3) That the digital images are given to us (transferred onto a computer of the IFP and not deleted).
4) That a Manuscript Request Form is signed that cedes copyright to the IFP and in which the user undertakes to acknowledge the IFP’s manuscripts appropriately wherever their readings or other information about them is published.
5) That images of the manuscripts will not be reproduced without written permission of the IFP.
Ancient Sanskrit manuscript goes digitalBy Harsh Kabra
Scientists from the US are using modern imaging techniques to digitally restore a rare 700-year-old Indian palm leaf manuscript on Hinduism.
Restorers from New York's Rochester Institute of Technology (RIT) are working on Sarvamoola Grantha which expounds on the essence of Hindu philosophy, the meaning of life and the role of God.
This priceless collection of 36 erudite commentaries was written in Sanskrit by Sri Madvacharya (1238-1317 AD), one of India's greatest theologians.
In addition to commentaries based on sacred Hindu scriptures such as the Vedas, Upanishads, Gita, Puranas, Brahma-sutras, Mahabharata and others, the collection also includes independent philosophical tracts, a commentary on daily rites, and several hymns in praise of God.
Dr PR Mukund, a professor of electrical engineering at RIT, is leading the project along with his colleague Roger Easton.
"Among the various scholars and spiritual leaders in India during the last millennium, Sri Madvacharya had a profound impact on the society," explains Dr Mukund.
"He analysed all aspects of Hindu holy texts and showed the structure of the spiritual world that serves as a backbone of the world's diversities. As a result, preservation of this collection for future generations is essential," he says.
These manuscripts were stored at Phalimaru Matha (a monastic establishment of the Hindu tradition) near the coastal town of Udupi in the southern Indian state of Karnataka.
Dr Mukund has had a long association with several such mathas and has been actively involved in the publication of books on philosophy.
He was unnerved by the deteriorating condition of the 13th century manuscripts.
"Over time, many of the original manuscripts were lost or were badly damaged due to deterioration of the palm leaves," he reveals.
Many leaves are cracked or have chipped off. Substantial parts of the leaves are missing in some collections. Friction between the binding cord and the edge of the hole on the palm leaves has further damaged them.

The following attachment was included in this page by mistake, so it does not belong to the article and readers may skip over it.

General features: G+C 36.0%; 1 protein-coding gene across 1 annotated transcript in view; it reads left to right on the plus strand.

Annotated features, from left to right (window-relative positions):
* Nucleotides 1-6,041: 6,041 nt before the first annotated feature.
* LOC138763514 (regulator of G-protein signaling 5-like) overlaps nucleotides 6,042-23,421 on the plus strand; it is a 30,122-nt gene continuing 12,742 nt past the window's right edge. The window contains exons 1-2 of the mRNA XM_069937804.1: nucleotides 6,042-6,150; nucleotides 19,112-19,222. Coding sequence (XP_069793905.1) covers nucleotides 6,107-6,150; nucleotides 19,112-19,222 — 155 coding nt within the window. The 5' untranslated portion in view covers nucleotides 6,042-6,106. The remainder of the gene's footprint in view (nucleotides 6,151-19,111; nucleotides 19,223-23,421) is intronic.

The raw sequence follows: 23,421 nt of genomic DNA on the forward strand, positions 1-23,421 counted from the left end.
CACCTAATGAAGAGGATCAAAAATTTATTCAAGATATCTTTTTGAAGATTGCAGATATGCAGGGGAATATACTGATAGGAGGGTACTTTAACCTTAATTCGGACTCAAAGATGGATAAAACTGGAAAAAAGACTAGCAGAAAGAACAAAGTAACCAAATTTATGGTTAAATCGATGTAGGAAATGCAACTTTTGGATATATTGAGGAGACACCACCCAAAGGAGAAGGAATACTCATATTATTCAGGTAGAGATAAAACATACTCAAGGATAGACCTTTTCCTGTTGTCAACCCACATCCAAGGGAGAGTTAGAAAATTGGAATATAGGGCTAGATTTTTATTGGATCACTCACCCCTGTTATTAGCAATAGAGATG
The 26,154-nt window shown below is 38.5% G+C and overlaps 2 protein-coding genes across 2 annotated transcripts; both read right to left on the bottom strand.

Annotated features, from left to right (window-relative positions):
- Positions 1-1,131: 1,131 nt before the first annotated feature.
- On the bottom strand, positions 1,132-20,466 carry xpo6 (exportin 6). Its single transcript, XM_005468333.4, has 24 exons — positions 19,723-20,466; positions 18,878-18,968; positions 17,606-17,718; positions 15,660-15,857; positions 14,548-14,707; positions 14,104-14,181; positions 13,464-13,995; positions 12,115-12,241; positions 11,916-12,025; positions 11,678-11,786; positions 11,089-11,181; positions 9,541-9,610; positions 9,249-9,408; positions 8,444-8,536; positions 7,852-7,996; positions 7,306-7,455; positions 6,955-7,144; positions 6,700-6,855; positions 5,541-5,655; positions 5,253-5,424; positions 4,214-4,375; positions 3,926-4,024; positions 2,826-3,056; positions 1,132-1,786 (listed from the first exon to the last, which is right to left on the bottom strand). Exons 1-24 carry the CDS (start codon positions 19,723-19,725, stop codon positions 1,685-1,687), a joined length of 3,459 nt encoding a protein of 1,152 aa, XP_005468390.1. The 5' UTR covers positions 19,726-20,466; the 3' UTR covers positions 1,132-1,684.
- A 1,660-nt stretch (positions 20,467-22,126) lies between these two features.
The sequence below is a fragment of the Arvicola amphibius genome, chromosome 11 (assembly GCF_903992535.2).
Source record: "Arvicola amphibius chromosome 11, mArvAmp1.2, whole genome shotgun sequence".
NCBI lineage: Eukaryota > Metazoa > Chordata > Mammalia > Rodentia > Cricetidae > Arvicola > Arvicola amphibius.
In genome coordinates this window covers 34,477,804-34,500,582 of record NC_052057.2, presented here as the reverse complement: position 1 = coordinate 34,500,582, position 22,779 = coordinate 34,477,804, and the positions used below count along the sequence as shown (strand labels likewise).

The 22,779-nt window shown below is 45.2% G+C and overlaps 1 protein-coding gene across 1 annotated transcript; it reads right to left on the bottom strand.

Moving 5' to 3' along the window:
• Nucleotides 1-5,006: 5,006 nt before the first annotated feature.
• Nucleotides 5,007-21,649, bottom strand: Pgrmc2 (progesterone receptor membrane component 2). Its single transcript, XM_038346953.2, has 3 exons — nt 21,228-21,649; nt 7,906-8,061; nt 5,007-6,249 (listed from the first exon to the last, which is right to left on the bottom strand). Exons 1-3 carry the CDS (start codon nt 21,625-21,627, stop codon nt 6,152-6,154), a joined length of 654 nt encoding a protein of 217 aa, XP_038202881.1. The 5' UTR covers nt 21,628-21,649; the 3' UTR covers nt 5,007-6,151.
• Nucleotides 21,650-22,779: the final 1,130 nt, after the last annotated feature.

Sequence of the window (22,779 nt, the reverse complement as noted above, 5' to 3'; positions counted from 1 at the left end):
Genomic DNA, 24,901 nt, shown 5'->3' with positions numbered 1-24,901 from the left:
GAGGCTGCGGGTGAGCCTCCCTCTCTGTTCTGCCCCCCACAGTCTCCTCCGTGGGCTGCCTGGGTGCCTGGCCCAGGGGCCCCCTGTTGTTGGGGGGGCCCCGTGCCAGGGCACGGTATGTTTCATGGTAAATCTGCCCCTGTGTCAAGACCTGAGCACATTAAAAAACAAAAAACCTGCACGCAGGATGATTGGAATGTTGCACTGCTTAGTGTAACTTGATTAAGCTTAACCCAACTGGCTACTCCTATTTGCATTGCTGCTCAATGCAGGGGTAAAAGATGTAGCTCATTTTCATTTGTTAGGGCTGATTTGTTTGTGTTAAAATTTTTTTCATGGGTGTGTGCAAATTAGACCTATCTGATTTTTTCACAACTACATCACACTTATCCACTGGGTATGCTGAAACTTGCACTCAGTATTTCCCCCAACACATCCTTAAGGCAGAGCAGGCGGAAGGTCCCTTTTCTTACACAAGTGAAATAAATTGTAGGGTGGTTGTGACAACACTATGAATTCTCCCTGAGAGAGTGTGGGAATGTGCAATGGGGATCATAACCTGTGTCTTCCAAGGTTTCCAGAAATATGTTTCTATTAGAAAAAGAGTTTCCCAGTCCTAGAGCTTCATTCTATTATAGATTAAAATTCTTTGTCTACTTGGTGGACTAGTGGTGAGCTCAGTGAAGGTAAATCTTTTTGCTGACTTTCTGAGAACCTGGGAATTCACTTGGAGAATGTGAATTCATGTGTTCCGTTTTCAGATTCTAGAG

Inappropriate storage has led to the palm leaves staining, splitting and sticking to each other. As a result, the manuscript is very brittle and difficult to handle without further damage.
"The palm leaves have darkened over time and are now dark brown in colour," adds Dr Mukund. This has made it difficult to read the manuscript with the naked eye.
The project is making use of cutting-edge technology to digitally restore the manuscripts.
Initially, high-resolution images of the manuscripts are acquired.
Depending upon the size and format of the manuscript, each leaf can be captured in five or more sections.
These sections are then connected to make an image of the complete palm leaf. After this, the images are processed to enhance the readability of the text.
The team is also preparing to use a novel long-term storage technique.
For the first time, images of the palm leaves will be etched on the silicon wafers normally used in the microelectronic industry.
Dr Mukund explains that silicon wafers can withstand very high temperatures and are not affected by the presence of water. It will also be possible to read these images without using additional equipment.
The team also plans to image some 800 more palm leaf manuscripts written since the time of Sri Madvacharya.
However, all of this would need substantial funds.
"We need about $100,000 per year for the next three years," Dr Mukund says. "We have started the project, but have no money to pay staff and lab fees for silicon processing.
Scientists acquiring images of the original palm leaves
The badly damaged leaves of the manuscript must first be organised
Story from BBC NEWS:http://news.bbc.co.uk/go/pr/fr/-/2/hi/south_asia/6149702.stm Published: 2006/11/17 01:44:37 GMT